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Re: Additional material on the Sinornthosaurus venom report

there's a slightly better image of the teeth here:


Mmm... almost certainly hanging out of their sockets. Is this another case of 
PNAS not having reviewed papers? It's not at all unusual to find depressed 
areas such as this in theropod tooth roots.

Denver Fowler

----- Original Message ----
From: "Thomas R. Holtz, Jr." <tholtz@umd.edu>
To: archosauromorph2@hotmail.com; dinosaur@usc.edu
Sent: Tue, 22 December, 2009 16:33:15
Subject: RE: Additional material on the Sinornthosaurus venom report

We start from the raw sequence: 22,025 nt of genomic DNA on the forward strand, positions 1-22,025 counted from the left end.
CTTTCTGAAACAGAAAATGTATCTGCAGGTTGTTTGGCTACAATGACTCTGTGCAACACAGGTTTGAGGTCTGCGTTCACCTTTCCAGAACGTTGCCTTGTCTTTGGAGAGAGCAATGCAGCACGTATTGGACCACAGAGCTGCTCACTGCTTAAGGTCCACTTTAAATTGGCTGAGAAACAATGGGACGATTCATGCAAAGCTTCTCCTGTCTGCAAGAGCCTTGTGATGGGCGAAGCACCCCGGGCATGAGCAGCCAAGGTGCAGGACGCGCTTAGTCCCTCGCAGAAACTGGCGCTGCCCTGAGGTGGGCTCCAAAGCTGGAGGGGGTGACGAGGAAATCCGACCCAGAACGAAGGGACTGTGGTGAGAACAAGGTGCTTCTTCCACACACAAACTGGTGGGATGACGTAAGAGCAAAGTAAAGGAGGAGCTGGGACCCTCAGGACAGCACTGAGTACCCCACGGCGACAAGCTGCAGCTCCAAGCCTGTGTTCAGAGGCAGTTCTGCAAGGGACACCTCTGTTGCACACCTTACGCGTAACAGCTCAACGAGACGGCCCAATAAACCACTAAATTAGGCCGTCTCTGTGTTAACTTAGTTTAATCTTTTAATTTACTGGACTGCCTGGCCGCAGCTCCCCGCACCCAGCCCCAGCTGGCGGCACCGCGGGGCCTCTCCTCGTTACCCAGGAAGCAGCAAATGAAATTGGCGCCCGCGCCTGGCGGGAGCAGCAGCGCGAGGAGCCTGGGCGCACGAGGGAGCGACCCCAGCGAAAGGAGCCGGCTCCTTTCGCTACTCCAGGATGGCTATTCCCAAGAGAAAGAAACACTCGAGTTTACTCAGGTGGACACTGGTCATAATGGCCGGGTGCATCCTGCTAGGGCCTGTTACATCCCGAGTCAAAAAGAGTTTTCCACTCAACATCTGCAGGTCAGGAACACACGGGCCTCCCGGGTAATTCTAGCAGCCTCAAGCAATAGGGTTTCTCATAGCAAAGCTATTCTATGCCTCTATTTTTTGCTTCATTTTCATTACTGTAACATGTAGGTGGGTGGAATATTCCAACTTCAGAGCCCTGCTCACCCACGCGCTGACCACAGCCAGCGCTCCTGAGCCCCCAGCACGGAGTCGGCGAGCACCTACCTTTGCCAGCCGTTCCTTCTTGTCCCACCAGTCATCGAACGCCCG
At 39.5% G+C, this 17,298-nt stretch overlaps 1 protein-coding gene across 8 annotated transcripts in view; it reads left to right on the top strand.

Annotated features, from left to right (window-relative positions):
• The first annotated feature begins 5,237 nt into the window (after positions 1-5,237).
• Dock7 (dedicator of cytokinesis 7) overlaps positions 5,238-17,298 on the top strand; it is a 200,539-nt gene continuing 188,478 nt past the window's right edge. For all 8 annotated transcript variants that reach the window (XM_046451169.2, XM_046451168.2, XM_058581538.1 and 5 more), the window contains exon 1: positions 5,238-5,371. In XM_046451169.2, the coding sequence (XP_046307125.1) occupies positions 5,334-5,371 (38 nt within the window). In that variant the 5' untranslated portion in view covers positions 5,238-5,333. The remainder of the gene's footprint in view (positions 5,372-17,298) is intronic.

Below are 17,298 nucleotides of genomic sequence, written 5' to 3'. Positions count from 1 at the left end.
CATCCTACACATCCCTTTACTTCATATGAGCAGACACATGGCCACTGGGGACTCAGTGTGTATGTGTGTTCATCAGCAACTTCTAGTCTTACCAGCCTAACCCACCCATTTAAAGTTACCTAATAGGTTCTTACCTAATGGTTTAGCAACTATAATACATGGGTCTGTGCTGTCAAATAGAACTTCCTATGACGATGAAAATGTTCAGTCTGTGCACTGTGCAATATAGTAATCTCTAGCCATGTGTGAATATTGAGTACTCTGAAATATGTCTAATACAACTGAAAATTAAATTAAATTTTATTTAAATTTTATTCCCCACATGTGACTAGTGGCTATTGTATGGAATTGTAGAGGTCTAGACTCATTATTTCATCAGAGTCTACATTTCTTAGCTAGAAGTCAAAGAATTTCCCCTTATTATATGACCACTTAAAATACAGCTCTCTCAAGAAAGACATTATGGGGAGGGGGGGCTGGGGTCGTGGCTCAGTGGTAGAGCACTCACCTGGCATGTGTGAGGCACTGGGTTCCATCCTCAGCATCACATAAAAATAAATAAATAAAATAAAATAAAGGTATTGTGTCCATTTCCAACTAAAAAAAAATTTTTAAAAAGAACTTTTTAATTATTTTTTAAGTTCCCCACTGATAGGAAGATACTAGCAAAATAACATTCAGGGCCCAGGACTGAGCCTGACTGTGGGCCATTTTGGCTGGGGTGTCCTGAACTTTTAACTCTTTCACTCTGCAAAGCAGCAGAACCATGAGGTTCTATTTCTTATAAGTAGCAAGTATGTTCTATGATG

> From: owner-DINOSAUR@usc.edu [mailto:owner-DINOSAUR@usc.edu] 
> On Behalf Of Brad McFeeters
> Sent: Tuesday, December 22, 2009 11:32 AM
> To: dinosaur@usc.edu
> Subject: RE: Additional material on the Sinornthosaurus venom report
> On the subject of "groovy" teeth, *Orkoraptor* is partly 
> diagnosed by having grooves and furrows on its teeth.  What 
> was their most likely function?  

This assumes that these are functional rather than simply the consequences
of tooth development.

Thomas R. Holtz, Jr.
Email: tholtz@umd.edu    Phone: 301-405-4084
Office: Centreville 1216            
Senior Lecturer, Vertebrate Paleontology
Dept. of Geology, University of Maryland
Fax: 301-314-9661        

Faculty Director, Earth, Life & Time Program, College Park Scholars
Faculty Director, Science & Global Change Program, College Park Scholars
Fax: 301-314-9843

Mailing Address:    Thomas R. Holtz, Jr.
            Department of Geology
            Building 237, Room 1117
            University of Maryland
            College Park, MD 20742 USA